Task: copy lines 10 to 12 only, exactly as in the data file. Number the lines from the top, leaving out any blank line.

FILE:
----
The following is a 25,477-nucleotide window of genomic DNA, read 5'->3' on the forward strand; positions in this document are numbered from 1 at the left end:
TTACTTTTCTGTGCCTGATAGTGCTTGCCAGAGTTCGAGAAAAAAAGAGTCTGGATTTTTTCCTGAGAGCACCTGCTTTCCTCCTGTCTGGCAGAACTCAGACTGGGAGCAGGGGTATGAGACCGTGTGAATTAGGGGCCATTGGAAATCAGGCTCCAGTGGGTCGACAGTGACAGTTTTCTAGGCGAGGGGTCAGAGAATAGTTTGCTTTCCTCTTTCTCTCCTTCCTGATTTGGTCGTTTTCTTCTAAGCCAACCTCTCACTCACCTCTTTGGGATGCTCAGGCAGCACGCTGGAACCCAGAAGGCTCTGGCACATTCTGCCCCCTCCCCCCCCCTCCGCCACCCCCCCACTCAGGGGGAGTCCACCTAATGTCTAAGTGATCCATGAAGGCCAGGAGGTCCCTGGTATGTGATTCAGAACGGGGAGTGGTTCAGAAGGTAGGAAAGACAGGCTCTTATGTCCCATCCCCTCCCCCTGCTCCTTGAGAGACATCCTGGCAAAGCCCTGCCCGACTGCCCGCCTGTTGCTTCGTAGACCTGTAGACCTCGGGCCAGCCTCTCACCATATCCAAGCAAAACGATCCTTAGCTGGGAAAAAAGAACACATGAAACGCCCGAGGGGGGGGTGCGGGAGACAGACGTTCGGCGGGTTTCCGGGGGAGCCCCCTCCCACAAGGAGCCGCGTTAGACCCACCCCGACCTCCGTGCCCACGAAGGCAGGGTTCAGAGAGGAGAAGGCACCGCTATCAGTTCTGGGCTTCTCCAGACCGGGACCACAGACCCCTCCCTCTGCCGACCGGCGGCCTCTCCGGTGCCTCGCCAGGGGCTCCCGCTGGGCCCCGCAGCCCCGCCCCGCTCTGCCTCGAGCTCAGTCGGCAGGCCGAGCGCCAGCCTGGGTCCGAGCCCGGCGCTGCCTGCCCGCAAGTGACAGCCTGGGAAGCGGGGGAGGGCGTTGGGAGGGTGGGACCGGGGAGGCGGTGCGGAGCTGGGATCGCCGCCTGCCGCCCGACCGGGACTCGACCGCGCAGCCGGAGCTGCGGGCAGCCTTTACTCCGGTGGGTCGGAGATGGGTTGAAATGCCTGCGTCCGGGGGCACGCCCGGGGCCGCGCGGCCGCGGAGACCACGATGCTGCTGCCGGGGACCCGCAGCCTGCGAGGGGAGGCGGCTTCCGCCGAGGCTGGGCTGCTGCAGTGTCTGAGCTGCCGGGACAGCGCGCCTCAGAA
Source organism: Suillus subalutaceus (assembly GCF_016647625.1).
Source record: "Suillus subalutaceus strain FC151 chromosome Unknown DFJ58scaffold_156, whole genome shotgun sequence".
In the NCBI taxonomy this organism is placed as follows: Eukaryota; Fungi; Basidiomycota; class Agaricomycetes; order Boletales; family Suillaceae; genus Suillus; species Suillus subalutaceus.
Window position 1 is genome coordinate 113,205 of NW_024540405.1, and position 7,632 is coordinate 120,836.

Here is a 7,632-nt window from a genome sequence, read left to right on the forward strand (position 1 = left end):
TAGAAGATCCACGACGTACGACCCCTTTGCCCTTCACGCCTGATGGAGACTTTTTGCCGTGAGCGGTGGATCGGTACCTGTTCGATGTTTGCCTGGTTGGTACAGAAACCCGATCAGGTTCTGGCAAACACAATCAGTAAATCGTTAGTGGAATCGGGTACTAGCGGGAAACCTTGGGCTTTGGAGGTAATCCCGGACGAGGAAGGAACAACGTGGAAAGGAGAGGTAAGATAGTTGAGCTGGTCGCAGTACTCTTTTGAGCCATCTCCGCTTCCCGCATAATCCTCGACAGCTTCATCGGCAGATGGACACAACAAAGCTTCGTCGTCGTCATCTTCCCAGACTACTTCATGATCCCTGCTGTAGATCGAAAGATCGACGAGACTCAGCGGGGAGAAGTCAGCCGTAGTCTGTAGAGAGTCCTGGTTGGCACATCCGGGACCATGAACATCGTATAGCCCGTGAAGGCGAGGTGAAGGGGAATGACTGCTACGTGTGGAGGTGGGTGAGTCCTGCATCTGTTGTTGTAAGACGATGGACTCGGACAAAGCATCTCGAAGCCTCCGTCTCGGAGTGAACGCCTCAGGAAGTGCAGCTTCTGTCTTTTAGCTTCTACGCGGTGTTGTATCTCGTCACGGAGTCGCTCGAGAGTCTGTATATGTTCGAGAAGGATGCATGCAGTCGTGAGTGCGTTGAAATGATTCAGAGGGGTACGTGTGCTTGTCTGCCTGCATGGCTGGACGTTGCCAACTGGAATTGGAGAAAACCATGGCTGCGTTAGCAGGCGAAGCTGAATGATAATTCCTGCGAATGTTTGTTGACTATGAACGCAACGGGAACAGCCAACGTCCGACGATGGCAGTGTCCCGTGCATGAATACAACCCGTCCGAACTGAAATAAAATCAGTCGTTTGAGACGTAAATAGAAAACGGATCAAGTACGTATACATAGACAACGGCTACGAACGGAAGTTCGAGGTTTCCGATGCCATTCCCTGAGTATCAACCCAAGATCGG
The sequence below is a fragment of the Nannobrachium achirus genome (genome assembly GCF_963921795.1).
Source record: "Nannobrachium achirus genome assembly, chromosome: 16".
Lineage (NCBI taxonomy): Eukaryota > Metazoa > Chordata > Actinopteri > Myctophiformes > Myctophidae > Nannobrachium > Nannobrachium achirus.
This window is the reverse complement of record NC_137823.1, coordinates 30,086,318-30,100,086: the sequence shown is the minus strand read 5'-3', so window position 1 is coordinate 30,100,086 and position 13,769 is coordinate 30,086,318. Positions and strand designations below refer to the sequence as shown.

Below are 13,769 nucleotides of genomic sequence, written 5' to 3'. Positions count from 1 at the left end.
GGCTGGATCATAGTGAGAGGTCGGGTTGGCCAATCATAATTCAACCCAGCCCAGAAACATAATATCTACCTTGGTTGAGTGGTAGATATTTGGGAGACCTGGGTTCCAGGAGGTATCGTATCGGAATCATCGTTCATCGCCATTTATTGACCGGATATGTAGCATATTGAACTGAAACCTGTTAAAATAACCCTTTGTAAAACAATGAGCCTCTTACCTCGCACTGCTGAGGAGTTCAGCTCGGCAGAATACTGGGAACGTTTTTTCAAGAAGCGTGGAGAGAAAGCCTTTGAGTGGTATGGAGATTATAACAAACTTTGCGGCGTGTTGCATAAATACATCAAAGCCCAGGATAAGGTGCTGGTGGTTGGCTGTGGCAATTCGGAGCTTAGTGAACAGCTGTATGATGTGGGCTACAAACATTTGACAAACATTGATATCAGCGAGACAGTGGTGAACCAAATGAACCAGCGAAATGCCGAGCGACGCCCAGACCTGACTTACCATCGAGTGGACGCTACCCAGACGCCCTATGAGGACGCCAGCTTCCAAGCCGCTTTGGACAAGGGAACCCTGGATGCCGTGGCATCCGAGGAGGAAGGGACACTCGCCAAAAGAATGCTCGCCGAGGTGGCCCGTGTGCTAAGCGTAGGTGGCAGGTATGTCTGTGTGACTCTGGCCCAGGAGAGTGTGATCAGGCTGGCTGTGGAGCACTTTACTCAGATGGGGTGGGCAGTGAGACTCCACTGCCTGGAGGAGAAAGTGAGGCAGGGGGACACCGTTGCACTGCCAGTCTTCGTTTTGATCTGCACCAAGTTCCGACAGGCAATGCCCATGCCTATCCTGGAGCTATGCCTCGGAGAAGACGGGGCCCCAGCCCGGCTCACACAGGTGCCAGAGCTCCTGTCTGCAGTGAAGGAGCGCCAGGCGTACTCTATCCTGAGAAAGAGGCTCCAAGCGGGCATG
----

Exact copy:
Source record: "Nannobrachium achirus genome assembly, chromosome: 16".
Lineage (NCBI taxonomy): Eukaryota > Metazoa > Chordata > Actinopteri > Myctophiformes > Myctophidae > Nannobrachium > Nannobrachium achirus.
This window is the reverse complement of record NC_137823.1, coordinates 30,086,318-30,100,086: the sequence shown is the minus strand read 5'-3', so window position 1 is coordinate 30,100,086 and position 13,769 is coordinate 30,086,318. Positions and strand designations below refer to the sequence as shown.